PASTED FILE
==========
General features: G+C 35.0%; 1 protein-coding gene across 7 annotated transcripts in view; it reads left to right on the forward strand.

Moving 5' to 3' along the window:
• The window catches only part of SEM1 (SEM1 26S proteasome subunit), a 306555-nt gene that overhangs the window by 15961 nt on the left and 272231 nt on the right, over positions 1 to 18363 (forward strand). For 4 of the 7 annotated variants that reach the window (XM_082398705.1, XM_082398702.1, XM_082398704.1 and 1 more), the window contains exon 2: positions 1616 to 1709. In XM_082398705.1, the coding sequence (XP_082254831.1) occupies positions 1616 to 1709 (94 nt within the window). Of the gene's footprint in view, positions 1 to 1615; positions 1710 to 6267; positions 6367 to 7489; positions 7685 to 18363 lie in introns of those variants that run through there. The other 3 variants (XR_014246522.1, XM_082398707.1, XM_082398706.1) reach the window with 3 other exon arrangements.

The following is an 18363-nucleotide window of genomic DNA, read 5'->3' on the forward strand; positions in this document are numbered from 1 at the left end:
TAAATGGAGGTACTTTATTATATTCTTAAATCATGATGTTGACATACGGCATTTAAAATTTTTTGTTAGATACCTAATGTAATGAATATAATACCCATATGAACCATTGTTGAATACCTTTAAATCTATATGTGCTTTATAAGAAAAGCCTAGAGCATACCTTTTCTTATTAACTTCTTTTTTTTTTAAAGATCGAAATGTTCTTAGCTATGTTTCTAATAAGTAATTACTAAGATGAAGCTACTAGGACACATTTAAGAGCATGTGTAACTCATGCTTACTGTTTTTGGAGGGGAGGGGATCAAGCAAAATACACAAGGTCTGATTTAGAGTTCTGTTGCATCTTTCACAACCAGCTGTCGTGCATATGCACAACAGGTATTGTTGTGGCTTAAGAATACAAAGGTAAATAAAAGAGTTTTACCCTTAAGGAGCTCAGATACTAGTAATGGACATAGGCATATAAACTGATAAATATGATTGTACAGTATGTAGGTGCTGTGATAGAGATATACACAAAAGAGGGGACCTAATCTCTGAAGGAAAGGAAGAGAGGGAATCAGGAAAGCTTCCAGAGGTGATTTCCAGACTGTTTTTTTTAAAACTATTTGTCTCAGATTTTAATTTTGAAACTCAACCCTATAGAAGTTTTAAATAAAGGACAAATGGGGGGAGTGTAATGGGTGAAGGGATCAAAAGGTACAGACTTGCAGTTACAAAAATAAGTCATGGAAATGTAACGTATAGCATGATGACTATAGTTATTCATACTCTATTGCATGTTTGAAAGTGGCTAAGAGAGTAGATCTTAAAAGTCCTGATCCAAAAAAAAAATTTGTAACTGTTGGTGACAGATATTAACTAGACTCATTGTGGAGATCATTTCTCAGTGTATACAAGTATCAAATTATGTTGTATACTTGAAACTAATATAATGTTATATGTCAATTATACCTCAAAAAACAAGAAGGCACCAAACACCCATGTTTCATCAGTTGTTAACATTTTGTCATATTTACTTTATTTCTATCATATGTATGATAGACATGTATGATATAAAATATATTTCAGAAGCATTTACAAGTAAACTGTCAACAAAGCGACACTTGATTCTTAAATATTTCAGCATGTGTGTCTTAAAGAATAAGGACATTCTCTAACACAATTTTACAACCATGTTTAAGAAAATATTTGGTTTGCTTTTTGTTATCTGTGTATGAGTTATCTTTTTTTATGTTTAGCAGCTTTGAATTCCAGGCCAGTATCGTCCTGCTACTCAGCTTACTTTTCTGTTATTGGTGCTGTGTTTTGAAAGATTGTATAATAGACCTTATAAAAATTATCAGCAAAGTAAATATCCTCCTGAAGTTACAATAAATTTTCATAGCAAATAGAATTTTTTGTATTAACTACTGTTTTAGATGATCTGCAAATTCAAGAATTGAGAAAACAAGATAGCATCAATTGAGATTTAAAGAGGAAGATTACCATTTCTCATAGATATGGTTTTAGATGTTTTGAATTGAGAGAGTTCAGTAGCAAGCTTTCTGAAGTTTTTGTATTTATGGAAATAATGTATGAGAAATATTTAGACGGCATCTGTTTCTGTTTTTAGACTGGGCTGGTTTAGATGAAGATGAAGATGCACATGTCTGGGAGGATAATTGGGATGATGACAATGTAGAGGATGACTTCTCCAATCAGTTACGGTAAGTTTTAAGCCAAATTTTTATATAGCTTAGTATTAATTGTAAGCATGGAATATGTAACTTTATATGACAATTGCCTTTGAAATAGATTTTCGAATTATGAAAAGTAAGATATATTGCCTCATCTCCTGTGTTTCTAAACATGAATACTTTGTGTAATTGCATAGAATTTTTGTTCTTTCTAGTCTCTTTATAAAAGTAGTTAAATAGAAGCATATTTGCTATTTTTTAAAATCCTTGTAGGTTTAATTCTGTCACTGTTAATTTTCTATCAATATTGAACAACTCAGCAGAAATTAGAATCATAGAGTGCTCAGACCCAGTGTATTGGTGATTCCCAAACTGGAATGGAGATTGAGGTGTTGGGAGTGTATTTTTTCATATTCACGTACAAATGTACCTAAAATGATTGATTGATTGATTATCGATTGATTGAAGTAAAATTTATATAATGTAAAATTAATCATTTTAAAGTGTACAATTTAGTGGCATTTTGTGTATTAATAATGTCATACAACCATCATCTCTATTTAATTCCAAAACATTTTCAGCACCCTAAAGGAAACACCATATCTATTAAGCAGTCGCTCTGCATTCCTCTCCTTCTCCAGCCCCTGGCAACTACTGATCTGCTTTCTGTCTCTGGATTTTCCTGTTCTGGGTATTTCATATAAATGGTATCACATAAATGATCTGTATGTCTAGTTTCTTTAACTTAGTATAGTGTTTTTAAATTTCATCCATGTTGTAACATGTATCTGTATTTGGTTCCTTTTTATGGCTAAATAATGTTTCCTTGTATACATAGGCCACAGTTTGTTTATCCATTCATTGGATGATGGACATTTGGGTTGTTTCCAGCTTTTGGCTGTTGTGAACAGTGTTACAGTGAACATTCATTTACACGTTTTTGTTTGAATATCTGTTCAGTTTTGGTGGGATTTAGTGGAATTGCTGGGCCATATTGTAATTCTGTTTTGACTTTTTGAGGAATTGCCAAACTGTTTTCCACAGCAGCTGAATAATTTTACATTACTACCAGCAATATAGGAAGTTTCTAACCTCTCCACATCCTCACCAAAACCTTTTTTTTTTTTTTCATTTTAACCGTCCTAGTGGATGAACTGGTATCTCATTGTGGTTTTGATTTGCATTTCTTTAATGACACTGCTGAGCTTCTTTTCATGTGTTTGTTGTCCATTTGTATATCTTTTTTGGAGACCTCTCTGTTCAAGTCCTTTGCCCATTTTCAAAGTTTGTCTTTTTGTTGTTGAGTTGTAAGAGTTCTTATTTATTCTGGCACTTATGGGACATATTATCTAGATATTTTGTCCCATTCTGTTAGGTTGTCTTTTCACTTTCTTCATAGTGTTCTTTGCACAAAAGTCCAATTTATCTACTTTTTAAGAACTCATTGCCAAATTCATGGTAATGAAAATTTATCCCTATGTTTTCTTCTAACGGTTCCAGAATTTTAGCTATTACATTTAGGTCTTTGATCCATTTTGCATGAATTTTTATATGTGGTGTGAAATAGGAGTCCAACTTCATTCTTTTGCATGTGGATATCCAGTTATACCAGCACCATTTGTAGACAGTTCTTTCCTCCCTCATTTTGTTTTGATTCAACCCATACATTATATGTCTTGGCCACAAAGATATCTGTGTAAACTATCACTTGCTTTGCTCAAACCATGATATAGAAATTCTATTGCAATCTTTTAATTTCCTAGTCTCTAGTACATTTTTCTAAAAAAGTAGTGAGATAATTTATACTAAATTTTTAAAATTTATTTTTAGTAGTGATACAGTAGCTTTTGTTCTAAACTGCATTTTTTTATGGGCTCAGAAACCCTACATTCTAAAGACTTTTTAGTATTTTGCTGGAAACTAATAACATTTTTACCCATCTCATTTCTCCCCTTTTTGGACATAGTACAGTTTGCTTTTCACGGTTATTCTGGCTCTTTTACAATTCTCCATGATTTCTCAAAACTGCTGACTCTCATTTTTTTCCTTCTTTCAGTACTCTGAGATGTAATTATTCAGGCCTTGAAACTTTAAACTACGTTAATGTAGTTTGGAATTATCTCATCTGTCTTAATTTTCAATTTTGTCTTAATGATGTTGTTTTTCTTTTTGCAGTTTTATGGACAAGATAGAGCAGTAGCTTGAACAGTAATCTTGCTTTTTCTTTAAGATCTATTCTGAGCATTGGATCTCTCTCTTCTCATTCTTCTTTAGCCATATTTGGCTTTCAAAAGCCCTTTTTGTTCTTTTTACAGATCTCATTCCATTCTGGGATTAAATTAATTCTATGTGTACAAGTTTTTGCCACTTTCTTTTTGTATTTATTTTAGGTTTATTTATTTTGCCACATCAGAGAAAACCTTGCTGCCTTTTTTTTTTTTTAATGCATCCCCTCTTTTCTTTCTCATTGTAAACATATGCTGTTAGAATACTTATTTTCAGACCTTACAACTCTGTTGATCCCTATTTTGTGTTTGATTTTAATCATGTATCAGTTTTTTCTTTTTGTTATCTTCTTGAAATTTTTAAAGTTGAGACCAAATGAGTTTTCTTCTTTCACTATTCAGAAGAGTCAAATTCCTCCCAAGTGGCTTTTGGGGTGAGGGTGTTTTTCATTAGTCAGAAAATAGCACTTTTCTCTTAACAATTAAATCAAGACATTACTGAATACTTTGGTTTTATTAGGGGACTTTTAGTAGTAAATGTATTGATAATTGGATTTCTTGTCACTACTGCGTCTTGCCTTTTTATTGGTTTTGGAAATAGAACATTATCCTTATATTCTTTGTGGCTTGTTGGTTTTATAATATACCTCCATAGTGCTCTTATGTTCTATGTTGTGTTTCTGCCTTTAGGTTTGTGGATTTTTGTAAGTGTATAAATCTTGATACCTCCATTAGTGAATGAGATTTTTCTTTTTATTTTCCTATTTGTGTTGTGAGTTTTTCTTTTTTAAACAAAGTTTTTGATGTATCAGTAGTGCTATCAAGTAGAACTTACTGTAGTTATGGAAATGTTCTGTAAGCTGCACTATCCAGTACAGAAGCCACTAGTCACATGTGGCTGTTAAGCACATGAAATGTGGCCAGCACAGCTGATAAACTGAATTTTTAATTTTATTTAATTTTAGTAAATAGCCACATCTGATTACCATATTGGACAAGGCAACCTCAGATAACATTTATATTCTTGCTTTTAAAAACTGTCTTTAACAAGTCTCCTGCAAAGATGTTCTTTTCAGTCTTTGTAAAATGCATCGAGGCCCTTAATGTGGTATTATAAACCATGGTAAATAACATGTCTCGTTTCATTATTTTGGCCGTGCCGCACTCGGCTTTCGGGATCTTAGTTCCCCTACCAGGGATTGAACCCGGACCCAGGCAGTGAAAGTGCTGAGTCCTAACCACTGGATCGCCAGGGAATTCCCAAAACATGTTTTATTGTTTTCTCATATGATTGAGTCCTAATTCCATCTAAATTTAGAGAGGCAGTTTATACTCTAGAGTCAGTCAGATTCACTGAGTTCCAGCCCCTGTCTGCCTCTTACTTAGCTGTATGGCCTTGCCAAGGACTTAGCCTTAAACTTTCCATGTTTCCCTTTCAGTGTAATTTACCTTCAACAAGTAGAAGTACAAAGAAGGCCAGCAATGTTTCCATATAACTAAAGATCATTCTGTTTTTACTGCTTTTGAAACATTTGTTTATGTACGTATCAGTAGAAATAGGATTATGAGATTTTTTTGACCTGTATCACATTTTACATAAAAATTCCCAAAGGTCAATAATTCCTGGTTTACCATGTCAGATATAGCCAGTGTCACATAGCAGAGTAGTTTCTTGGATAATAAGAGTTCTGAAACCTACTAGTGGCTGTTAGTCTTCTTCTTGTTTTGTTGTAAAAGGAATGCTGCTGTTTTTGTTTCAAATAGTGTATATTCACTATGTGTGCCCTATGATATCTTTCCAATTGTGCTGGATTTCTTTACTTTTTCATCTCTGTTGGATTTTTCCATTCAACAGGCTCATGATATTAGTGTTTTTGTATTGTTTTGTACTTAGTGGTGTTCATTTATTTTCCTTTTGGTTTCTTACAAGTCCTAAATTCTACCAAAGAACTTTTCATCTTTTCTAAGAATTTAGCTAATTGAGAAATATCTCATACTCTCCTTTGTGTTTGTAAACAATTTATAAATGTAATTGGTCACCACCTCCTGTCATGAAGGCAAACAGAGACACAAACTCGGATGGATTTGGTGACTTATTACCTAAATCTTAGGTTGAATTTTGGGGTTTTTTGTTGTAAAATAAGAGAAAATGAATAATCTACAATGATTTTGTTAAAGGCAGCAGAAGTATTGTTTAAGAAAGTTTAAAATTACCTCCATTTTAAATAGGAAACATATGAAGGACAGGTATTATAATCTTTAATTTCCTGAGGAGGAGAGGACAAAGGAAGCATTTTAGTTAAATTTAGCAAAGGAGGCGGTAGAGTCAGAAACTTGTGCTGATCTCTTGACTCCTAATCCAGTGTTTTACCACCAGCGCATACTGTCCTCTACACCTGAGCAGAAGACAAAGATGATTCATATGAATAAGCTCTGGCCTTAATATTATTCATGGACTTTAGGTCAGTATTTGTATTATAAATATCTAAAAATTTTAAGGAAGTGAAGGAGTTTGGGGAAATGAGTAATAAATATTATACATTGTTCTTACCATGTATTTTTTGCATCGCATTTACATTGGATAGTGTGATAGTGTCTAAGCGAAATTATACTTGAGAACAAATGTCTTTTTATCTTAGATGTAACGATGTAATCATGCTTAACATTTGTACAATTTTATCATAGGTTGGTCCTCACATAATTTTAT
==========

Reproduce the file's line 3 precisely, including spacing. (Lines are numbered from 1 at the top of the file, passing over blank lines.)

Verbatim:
• The window catches only part of SEM1 (SEM1 26S proteasome subunit), a 306555-nt gene that overhangs the window by 15961 nt on the left and 272231 nt on the right, over positions 1 to 18363 (forward strand). For 4 of the 7 annotated variants that reach the window (XM_082398705.1, XM_082398702.1, XM_082398704.1 and 1 more), the window contains exon 2: positions 1616 to 1709. In XM_082398705.1, the coding sequence (XP_082254831.1) occupies positions 1616 to 1709 (94 nt within the window). Of the gene's footprint in view, positions 1 to 1615; positions 1710 to 6267; positions 6367 to 7489; positions 7685 to 18363 lie in introns of those variants that run through there. The other 3 variants (XR_014246522.1, XM_082398707.1, XM_082398706.1) reach the window with 3 other exon arrangements.